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Omaha area's hot, dry summer ends on a hot, dry note, but much-needed rain is on the way

Omaha area's hot, dry summer ends on a hot, dry note, but much-needed rain is on the way

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Omaha’s hot, dry summer ended with an unusually dry August that tipped the metro area into extreme drought.

But there’s good news this week: A strong shot of cool weather is headed this way, and with it could come the first real rain since the third week of June.

According to the National Weather Service, Omaha just closed the books on its fourth-driest and seventh-warmest summer on record. (For record-keeping purposes, the weather service considers June-August to be summer. State and national rankings will be released later this month.)

The Omaha landscape shows it. In those areas that haven’t been watered regularly, the ground is hard, the grass is brittle and weeds have overtaken lawns.

Officially, conditions in much of the Omaha-Council Bluffs metro area have deteriorated into “extreme” drought, according to the UNL Drought Monitor, making this part of the country the hardest-hit by drought in the eastern half of the U.S. (Extreme drought is widespread in parts of the western U.S.)

Much of the rest of eastern Nebraska and western Iowa remain in “moderate” to “severe” drought. The difference has to do with the severity of the impact on crops and water supplies.

Last month, with its 0.46 of an inch of rain, was the city’s driest August in more than 100 years and third-driest on record, according to Dirk Petersen, a meteorologist with the weather service. Records date to 1871 for Omaha. The driest previous years, in order, were 1913 and 1894.

Petersen said he has been struck by how much the spigot has shut off in Omaha in terms of rainfall. Through much of 2018 and 2019, precipitation was significantly above average, and historic flooding inundated much of the state’s river valleys in March 2019. But much of 2020 has been dry. Omaha hasn’t had near-normal monthly precipitation since March, according to the weather service. And it’s been since June 18-19 that the city received an inch of rain, the amount considered necessary every week for a healthy summer landscape.

“It’s quite a contrast,” Petersen said. “We’ve gone from flooding to drought in eastern Nebraska and western Iowa. We can’t really stay in the middle. It’s been one or the other here lately.”

John Fech, horticulturist and educator with the University of Nebraska-Lincoln Extension, said people wanting to protect their landscape against drought and prepare for winter need to set priorities. Decide what matters most, your trees or lawn? Or something planted new this year?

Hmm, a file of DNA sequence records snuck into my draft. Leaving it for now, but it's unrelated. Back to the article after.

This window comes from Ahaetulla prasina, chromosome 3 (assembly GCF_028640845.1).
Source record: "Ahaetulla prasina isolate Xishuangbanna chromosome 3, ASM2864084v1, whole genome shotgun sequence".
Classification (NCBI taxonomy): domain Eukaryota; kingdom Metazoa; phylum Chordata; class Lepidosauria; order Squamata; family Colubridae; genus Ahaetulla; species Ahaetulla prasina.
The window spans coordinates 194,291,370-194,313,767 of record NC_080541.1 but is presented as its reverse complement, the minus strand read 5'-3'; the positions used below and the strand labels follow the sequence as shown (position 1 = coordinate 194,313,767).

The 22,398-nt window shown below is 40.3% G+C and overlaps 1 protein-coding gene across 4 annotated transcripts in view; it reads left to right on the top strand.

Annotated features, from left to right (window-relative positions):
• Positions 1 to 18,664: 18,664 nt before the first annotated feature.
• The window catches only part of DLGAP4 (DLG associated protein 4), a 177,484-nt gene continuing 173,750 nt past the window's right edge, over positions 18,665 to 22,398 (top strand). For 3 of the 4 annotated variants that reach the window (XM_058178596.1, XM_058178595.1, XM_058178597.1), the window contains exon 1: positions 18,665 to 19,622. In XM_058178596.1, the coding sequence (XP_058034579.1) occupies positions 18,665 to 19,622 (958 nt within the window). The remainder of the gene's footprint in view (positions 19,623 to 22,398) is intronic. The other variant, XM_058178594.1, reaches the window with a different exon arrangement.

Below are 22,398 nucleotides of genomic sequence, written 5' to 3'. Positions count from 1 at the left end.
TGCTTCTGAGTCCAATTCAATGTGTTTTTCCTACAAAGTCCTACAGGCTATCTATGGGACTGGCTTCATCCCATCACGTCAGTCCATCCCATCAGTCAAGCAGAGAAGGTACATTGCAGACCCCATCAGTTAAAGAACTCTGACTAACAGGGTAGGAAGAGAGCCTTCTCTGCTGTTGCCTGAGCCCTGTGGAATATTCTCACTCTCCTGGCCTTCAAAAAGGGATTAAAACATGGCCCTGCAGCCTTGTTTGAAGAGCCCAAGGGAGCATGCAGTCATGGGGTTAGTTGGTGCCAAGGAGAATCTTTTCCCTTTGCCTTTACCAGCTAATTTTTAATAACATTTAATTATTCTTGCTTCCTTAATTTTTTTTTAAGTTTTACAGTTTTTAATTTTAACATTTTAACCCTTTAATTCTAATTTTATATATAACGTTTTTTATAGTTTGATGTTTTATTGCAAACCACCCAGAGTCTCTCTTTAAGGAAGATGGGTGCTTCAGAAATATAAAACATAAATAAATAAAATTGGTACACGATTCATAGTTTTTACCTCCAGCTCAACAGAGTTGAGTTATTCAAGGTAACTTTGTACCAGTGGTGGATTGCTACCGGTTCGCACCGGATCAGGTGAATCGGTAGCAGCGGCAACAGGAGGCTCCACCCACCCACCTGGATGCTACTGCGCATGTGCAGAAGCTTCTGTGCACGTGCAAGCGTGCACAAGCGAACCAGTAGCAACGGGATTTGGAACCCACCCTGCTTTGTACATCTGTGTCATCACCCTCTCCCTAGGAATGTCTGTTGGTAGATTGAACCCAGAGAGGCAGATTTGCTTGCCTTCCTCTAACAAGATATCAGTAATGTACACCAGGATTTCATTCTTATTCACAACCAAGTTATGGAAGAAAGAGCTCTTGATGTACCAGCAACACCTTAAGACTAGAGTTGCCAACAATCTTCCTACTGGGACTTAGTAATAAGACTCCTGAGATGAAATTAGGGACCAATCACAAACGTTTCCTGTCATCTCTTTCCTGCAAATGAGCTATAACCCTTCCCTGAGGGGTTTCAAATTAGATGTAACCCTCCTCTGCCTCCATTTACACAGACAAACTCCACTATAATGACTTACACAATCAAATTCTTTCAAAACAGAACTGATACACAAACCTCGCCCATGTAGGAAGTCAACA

Why set priorities instead of just watering it all?

That sounds good, Fech said, but reality has a way of interfering.

“It’s usually difficult to water everything in your yard,” he said.

What might be priorities? A family with kids might want a healthy lawn for them to play on; someone who spends time socializing outdoors might want to keep a shade tree healthy, or a privacy hedge. Focus first on keeping your most important areas watered and healthy, and then whatever time you have left over, give to the rest of your yard.

To determine whether and how much to water, use the screwdriver test. Sink a screwdriver into the ground, and if you can’t easily get it 12 inches down, it probably needs water. If it comes up dusty, the ground is dry; if it comes up with mud or wet dirt clinging to it, you don’t need to water. A good rule of thumb most of the time is an inch of water a week and more during hot periods.

Just about all of Iowa and much of Nebraska are dry, but those areas aren’t as bad off as Omaha and western Iowa. In Lincoln, it was the city’s 61st driest summer.

This summer’s heat in Omaha was noteworthy in that it was persistently hot with virtually no record heat. One daily record was set: The temperature failed to drop below 77 degrees on the morning of June 9, setting a new record “high low.”

However, Omaha recorded 46 days from June to August when the temperature crested 90 degrees. That’s 18 more than average. That trend continued into the start of September. The high on Sunday reached 96 degrees, making it the third of the month’s first six days with highs in the 90s.

Cold air dropping down from Canada this week will bring a much-needed change. Highs on Tuesday and Wednesday in Omaha might peak in the 50s and overnight lows all week are forecast in the 40s and low 50s. Rain is possible every day this week starting Monday night. An inch or two is possible, with higher totals forecast for much of Iowa.

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Nancy Gaarder helps cover public safety and weather events as an editor on The World-Herald's breaking news desk. Follow her on Twitter @gaarder. Email: nancy.gaarder@owh.com

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